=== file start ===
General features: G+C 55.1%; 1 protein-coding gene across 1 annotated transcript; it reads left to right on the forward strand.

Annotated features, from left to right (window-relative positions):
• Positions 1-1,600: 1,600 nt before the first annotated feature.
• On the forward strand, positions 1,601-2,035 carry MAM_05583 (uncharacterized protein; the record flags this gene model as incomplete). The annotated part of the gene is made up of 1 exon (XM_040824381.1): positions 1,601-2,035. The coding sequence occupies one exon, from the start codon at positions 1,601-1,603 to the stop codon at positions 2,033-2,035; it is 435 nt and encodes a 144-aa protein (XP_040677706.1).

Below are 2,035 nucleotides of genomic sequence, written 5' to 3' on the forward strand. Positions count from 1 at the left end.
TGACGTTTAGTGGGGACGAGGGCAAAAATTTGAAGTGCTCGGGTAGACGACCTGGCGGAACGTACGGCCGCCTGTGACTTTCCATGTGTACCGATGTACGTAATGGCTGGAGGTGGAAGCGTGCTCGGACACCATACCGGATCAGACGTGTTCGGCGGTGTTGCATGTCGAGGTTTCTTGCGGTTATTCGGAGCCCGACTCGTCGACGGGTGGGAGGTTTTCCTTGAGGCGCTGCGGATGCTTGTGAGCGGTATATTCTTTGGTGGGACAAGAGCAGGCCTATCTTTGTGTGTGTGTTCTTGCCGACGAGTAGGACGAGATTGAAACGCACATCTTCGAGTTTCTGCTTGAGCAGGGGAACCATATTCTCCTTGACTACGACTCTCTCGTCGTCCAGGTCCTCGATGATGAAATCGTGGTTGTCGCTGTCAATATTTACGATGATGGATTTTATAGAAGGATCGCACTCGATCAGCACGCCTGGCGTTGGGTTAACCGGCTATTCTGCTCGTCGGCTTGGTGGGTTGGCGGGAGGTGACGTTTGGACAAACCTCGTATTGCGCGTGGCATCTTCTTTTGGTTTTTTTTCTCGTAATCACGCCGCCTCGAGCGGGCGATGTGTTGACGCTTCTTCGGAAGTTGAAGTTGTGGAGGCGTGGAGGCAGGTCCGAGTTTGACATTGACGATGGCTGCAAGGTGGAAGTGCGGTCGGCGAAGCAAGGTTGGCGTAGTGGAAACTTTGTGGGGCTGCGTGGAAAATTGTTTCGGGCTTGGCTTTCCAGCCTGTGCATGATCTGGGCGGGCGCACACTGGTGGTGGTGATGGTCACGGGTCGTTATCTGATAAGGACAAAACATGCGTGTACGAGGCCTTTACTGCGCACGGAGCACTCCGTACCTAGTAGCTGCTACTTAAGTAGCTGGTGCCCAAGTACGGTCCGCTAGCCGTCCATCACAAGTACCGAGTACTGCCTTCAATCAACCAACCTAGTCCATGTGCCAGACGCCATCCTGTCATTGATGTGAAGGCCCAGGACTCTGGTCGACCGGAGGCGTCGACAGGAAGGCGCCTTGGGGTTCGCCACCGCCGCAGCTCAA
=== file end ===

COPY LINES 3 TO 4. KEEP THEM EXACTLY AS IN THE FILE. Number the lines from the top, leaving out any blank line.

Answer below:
• Positions 1-1,600: 1,600 nt before the first annotated feature.
• On the forward strand, positions 1,601-2,035 carry MAM_05583 (uncharacterized protein; the record flags this gene model as incomplete). The annotated part of the gene is made up of 1 exon (XM_040824381.1): positions 1,601-2,035. The coding sequence occupies one exon, from the start codon at positions 1,601-1,603 to the stop codon at positions 2,033-2,035; it is 435 nt and encodes a 144-aa protein (XP_040677706.1).